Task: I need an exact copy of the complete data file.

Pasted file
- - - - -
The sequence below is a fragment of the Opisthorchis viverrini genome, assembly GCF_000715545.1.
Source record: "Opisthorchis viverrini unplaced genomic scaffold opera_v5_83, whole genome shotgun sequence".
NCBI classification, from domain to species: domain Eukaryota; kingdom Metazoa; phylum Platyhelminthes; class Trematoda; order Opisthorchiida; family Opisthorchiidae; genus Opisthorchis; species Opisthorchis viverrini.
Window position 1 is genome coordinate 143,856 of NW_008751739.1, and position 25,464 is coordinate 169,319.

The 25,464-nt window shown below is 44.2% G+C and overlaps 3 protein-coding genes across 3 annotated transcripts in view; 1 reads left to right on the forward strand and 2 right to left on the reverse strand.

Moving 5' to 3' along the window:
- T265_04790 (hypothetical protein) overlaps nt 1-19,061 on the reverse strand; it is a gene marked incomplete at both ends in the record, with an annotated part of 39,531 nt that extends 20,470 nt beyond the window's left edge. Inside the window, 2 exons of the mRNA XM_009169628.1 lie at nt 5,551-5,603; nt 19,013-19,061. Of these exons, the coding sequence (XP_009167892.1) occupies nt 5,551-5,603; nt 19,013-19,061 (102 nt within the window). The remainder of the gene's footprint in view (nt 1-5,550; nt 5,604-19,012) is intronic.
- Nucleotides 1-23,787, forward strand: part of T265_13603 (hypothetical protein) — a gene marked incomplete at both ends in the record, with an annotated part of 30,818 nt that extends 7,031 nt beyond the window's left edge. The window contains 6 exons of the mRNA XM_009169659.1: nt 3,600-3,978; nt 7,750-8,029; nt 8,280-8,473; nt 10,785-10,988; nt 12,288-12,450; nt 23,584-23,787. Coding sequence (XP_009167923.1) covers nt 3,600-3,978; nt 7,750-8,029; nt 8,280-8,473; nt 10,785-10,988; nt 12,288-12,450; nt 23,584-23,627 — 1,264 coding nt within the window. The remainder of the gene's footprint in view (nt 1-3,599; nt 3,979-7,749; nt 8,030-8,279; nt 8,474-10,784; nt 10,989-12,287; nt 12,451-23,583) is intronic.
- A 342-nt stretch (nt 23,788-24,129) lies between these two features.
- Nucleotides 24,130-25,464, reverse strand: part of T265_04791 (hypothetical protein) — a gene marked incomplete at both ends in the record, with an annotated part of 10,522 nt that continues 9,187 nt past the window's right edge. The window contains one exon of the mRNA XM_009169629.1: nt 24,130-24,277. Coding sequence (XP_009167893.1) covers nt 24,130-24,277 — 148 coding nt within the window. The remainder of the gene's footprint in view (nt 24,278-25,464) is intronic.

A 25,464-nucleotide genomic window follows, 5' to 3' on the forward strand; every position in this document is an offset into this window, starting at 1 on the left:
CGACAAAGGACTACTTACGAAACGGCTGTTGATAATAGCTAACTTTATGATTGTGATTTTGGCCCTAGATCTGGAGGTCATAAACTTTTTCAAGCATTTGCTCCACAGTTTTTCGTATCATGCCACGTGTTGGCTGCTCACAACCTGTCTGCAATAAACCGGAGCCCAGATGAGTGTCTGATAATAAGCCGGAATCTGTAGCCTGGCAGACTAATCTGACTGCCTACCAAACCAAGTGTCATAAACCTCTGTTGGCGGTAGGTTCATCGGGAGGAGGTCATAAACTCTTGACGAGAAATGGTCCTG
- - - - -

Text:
The sequence below is a fragment of the Opisthorchis viverrini genome, assembly GCF_000715545.1.
Source record: "Opisthorchis viverrini unplaced genomic scaffold opera_v5_83, whole genome shotgun sequence".
NCBI classification, from domain to species: domain Eukaryota; kingdom Metazoa; phylum Platyhelminthes; class Trematoda; order Opisthorchiida; family Opisthorchiidae; genus Opisthorchis; species Opisthorchis viverrini.
Window position 1 is genome coordinate 143,856 of NW_008751739.1, and position 25,464 is coordinate 169,319.

The 25,464-nt window shown below is 44.2% G+C and overlaps 3 protein-coding genes across 3 annotated transcripts in view; 1 reads left to right on the forward strand and 2 right to left on the reverse strand.

Moving 5' to 3' along the window:
- T265_04790 (hypothetical protein) overlaps nt 1-19,061 on the reverse strand; it is a gene marked incomplete at both ends in the record, with an annotated part of 39,531 nt that extends 20,470 nt beyond the window's left edge. Inside the window, 2 exons of the mRNA XM_009169628.1 lie at nt 5,551-5,603; nt 19,013-19,061. Of these exons, the coding sequence (XP_009167892.1) occupies nt 5,551-5,603; nt 19,013-19,061 (102 nt within the window). The remainder of the gene's footprint in view (nt 1-5,550; nt 5,604-19,012) is intronic.
- Nucleotides 1-23,787, forward strand: part of T265_13603 (hypothetical protein) — a gene marked incomplete at both ends in the record, with an annotated part of 30,818 nt that extends 7,031 nt beyond the window's left edge. The window contains 6 exons of the mRNA XM_009169659.1: nt 3,600-3,978; nt 7,750-8,029; nt 8,280-8,473; nt 10,785-10,988; nt 12,288-12,450; nt 23,584-23,787. Coding sequence (XP_009167923.1) covers nt 3,600-3,978; nt 7,750-8,029; nt 8,280-8,473; nt 10,785-10,988; nt 12,288-12,450; nt 23,584-23,627 — 1,264 coding nt within the window. The remainder of the gene's footprint in view (nt 1-3,599; nt 3,979-7,749; nt 8,030-8,279; nt 8,474-10,784; nt 10,989-12,287; nt 12,451-23,583) is intronic.
- A 342-nt stretch (nt 23,788-24,129) lies between these two features.
- Nucleotides 24,130-25,464, reverse strand: part of T265_04791 (hypothetical protein) — a gene marked incomplete at both ends in the record, with an annotated part of 10,522 nt that continues 9,187 nt past the window's right edge. The window contains one exon of the mRNA XM_009169629.1: nt 24,130-24,277. Coding sequence (XP_009167893.1) covers nt 24,130-24,277 — 148 coding nt within the window. The remainder of the gene's footprint in view (nt 24,278-25,464) is intronic.

A 25,464-nucleotide genomic window follows, 5' to 3' on the forward strand; every position in this document is an offset into this window, starting at 1 on the left:
CGACAAAGGACTACTTACGAAACGGCTGTTGATAATAGCTAACTTTATGATTGTGATTTTGGCCCTAGATCTGGAGGTCATAAACTTTTTCAAGCATTTGCTCCACAGTTTTTCGTATCATGCCACGTGTTGGCTGCTCACAACCTGTCTGCAATAAACCGGAGCCCAGATGAGTGTCTGATAATAAGCCGGAATCTGTAGCCTGGCAGACTAATCTGACTGCCTACCAAACCAAGTGTCATAAACCTCTGTTGGCGGTAGGTTCATCGGGAGGAGGTCATAAACTCTTGACGAGAAATGGTCCTG